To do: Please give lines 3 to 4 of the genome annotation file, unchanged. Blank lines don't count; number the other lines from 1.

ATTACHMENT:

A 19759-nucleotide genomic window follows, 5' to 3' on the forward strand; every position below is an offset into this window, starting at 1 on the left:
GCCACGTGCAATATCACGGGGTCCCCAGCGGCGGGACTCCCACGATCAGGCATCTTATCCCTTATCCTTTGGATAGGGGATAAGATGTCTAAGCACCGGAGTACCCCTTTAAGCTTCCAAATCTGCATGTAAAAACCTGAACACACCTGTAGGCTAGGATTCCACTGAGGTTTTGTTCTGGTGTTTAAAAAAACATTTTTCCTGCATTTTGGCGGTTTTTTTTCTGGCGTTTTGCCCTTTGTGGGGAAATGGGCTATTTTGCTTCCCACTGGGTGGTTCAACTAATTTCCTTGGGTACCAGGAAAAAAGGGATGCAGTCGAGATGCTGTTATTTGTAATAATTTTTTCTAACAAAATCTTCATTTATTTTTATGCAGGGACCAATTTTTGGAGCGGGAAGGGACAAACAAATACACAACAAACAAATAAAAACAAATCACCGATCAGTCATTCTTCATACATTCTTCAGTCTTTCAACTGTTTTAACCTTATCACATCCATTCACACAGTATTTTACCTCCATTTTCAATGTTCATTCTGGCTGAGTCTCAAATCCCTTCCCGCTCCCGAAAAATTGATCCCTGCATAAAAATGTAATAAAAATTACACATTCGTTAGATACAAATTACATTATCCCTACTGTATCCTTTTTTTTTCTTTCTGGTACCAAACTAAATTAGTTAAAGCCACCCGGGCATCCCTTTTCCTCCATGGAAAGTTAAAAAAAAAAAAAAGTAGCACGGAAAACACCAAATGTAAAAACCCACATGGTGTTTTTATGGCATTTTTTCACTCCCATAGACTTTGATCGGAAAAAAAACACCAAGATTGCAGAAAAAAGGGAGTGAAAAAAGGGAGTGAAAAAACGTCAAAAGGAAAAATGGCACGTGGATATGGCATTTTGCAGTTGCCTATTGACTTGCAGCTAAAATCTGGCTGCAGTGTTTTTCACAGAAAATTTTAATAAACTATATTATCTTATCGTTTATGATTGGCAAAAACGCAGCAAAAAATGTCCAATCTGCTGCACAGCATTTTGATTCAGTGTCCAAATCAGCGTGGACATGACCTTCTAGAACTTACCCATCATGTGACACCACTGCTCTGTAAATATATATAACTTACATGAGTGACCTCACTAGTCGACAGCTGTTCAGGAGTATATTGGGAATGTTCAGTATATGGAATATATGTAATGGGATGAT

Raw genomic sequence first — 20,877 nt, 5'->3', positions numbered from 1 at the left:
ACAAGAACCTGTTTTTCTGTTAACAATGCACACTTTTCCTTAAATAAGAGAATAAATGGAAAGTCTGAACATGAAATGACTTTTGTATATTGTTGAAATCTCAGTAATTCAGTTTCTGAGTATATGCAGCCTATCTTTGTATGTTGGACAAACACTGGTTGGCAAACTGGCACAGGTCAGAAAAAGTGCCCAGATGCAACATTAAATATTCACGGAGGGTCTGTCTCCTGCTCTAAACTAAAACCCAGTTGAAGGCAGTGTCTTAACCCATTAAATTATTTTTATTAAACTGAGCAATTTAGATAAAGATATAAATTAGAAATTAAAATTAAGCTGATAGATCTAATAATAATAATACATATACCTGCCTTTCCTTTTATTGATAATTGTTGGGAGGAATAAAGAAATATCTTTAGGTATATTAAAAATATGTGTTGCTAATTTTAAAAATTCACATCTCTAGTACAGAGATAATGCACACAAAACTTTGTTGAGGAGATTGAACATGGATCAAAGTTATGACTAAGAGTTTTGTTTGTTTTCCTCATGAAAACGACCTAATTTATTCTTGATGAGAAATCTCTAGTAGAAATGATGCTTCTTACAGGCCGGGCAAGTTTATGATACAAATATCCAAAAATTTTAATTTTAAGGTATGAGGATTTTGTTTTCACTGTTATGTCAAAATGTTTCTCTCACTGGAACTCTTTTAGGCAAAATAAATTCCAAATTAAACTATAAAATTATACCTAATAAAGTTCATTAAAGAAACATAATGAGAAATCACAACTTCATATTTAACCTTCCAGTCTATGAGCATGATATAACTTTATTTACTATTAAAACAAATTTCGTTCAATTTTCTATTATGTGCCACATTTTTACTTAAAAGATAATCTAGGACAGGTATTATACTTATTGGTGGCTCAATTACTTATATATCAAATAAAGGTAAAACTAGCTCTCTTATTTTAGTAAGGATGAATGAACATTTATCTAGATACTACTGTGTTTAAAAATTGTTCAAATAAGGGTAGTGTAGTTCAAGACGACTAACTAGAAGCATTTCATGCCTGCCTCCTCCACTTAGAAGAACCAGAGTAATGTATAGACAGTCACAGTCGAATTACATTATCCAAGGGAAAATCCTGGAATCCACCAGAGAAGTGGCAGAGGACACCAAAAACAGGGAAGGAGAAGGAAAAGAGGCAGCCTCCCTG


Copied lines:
Raw genomic sequence first — 20,877 nt, 5'->3', positions numbered from 1 at the left:
ACAAGAACCTGTTTTTCTGTTAACAATGCACACTTTTCCTTAAATAAGAGAATAAATGGAAAGTCTGAACATGAAATGACTTTTGTATATTGTTGAAATCTCAGTAATTCAGTTTCTGAGTATATGCAGCCTATCTTTGTATGTTGGACAAACACTGGTTGGCAAACTGGCACAGGTCAGAAAAAGTGCCCAGATGCAACATTAAATATTCACGGAGGGTCTGTCTCCTGCTCTAAACTAAAACCCAGTTGAAGGCAGTGTCTTAACCCATTAAATTATTTTTATTAAACTGAGCAATTTAGATAAAGATATAAATTAGAAATTAAAATTAAGCTGATAGATCTAATAATAATAATACATATACCTGCCTTTCCTTTTATTGATAATTGTTGGGAGGAATAAAGAAATATCTTTAGGTATATTAAAAATATGTGTTGCTAATTTTAAAAATTCACATCTCTAGTACAGAGATAATGCACACAAAACTTTGTTGAGGAGATTGAACATGGATCAAAGTTATGACTAAGAGTTTTGTTTGTTTTCCTCATGAAAACGACCTAATTTATTCTTGATGAGAAATCTCTAGTAGAAATGATGCTTCTTACAGGCCGGGCAAGTTTATGATACAAATATCCAAAAATTTTAATTTTAAGGTATGAGGATTTTGTTTTCACTGTTATGTCAAAATGTTTCTCTCACTGGAACTCTTTTAGGCAAAATAAATTCCAAATTAAACTATAAAATTATACCTAATAAAGTTCATTAAAGAAACATAATGAGAAATCACAACTTCATATTTAACCTTCCAGTCTATGAGCATGATATAACTTTATTTACTATTAAAACAAATTTCGTTCAATTTTCTATTATGTGCCACATTTTTACTTAAAAGATAATCTAGGACAGGTATTATACTTATTGGTGGCTCAATTACTTATATATCAAATAAAGGTAAAACTAGCTCTCTTATTTTAGTAAGGATGAATGAACATTTATCTAGATACTACTGTGTTTAAAAATTGTTCAAATAAGGGTAGTGTAGTTCAAGACGACTAACTAGAAGCATTTCATGCCTGCCTCCTCCACTTAGAAGAACCAGAGTAATGTATAGACAGTCACAGTCGAATTACATTATCCAAGGGAAAATCCTGGAATCCACCAGAGAAGTGGCAGAGGACACCAAAAACAGGGAAGGAGAAGGAAAAGAGGCAGCCTCCCTG